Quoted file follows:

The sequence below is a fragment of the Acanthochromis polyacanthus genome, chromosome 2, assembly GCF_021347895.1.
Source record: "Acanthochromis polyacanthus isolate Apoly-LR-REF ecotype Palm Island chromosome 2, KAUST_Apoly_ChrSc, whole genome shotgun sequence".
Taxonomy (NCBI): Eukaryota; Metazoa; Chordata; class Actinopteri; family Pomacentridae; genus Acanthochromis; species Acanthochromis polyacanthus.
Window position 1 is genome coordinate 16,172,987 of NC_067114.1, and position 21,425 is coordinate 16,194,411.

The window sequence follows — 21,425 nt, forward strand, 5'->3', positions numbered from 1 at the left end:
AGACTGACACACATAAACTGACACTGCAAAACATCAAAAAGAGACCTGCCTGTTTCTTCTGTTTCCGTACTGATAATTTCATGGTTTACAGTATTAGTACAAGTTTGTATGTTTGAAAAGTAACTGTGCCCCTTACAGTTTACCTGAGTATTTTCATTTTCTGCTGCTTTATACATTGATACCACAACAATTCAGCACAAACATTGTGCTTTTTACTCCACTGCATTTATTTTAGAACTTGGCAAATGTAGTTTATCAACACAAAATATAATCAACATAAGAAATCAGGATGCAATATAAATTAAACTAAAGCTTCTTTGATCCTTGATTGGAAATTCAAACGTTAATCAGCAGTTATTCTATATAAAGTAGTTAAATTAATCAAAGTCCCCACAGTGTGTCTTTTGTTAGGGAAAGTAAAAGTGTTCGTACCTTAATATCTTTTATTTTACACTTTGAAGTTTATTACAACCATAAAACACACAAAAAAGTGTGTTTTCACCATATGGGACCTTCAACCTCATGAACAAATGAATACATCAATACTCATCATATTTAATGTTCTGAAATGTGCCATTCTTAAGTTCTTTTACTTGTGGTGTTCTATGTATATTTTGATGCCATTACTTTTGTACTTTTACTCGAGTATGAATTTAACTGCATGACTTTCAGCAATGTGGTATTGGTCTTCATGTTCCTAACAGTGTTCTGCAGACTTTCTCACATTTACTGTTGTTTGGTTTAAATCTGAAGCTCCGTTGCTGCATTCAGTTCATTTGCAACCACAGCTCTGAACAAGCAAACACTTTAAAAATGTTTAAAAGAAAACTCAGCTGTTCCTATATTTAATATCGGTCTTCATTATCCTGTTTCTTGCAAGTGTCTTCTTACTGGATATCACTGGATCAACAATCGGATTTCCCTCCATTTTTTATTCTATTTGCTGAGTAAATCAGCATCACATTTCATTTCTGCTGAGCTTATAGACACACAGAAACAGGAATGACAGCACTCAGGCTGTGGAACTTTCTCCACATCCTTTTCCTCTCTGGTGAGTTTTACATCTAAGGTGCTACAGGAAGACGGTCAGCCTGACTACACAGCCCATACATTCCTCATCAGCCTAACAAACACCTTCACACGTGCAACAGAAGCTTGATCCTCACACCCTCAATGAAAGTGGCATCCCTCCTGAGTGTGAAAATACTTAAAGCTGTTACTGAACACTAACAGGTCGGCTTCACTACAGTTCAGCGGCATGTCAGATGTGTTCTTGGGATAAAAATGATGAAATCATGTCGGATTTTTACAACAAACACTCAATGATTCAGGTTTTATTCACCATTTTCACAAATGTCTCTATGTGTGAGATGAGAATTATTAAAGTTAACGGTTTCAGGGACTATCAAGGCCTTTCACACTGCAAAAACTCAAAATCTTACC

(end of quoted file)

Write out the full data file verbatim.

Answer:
The sequence below is a fragment of the Acanthochromis polyacanthus genome, chromosome 2, assembly GCF_021347895.1.
Source record: "Acanthochromis polyacanthus isolate Apoly-LR-REF ecotype Palm Island chromosome 2, KAUST_Apoly_ChrSc, whole genome shotgun sequence".
Taxonomy (NCBI): Eukaryota; Metazoa; Chordata; class Actinopteri; family Pomacentridae; genus Acanthochromis; species Acanthochromis polyacanthus.
Window position 1 is genome coordinate 16,172,987 of NC_067114.1, and position 21,425 is coordinate 16,194,411.

The window sequence follows — 21,425 nt, forward strand, 5'->3', positions numbered from 1 at the left end:
AGACTGACACACATAAACTGACACTGCAAAACATCAAAAAGAGACCTGCCTGTTTCTTCTGTTTCCGTACTGATAATTTCATGGTTTACAGTATTAGTACAAGTTTGTATGTTTGAAAAGTAACTGTGCCCCTTACAGTTTACCTGAGTATTTTCATTTTCTGCTGCTTTATACATTGATACCACAACAATTCAGCACAAACATTGTGCTTTTTACTCCACTGCATTTATTTTAGAACTTGGCAAATGTAGTTTATCAACACAAAATATAATCAACATAAGAAATCAGGATGCAATATAAATTAAACTAAAGCTTCTTTGATCCTTGATTGGAAATTCAAACGTTAATCAGCAGTTATTCTATATAAAGTAGTTAAATTAATCAAAGTCCCCACAGTGTGTCTTTTGTTAGGGAAAGTAAAAGTGTTCGTACCTTAATATCTTTTATTTTACACTTTGAAGTTTATTACAACCATAAAACACACAAAAAAGTGTGTTTTCACCATATGGGACCTTCAACCTCATGAACAAATGAATACATCAATACTCATCATATTTAATGTTCTGAAATGTGCCATTCTTAAGTTCTTTTACTTGTGGTGTTCTATGTATATTTTGATGCCATTACTTTTGTACTTTTACTCGAGTATGAATTTAACTGCATGACTTTCAGCAATGTGGTATTGGTCTTCATGTTCCTAACAGTGTTCTGCAGACTTTCTCACATTTACTGTTGTTTGGTTTAAATCTGAAGCTCCGTTGCTGCATTCAGTTCATTTGCAACCACAGCTCTGAACAAGCAAACACTTTAAAAATGTTTAAAAGAAAACTCAGCTGTTCCTATATTTAATATCGGTCTTCATTATCCTGTTTCTTGCAAGTGTCTTCTTACTGGATATCACTGGATCAACAATCGGATTTCCCTCCATTTTTTATTCTATTTGCTGAGTAAATCAGCATCACATTTCATTTCTGCTGAGCTTATAGACACACAGAAACAGGAATGACAGCACTCAGGCTGTGGAACTTTCTCCACATCCTTTTCCTCTCTGGTGAGTTTTACATCTAAGGTGCTACAGGAAGACGGTCAGCCTGACTACACAGCCCATACATTCCTCATCAGCCTAACAAACACCTTCACACGTGCAACAGAAGCTTGATCCTCACACCCTCAATGAAAGTGGCATCCCTCCTGAGTGTGAAAATACTTAAAGCTGTTACTGAACACTAACAGGTCGGCTTCACTACAGTTCAGCGGCATGTCAGATGTGTTCTTGGGATAAAAATGATGAAATCATGTCGGATTTTTACAACAAACACTCAATGATTCAGGTTTTATTCACCATTTTCACAAATGTCTCTATGTGTGAGATGAGAATTATTAAAGTTAACGGTTTCAGGGACTATCAAGGCCTTTCACACTGCAAAAACTCAAAATCTTACC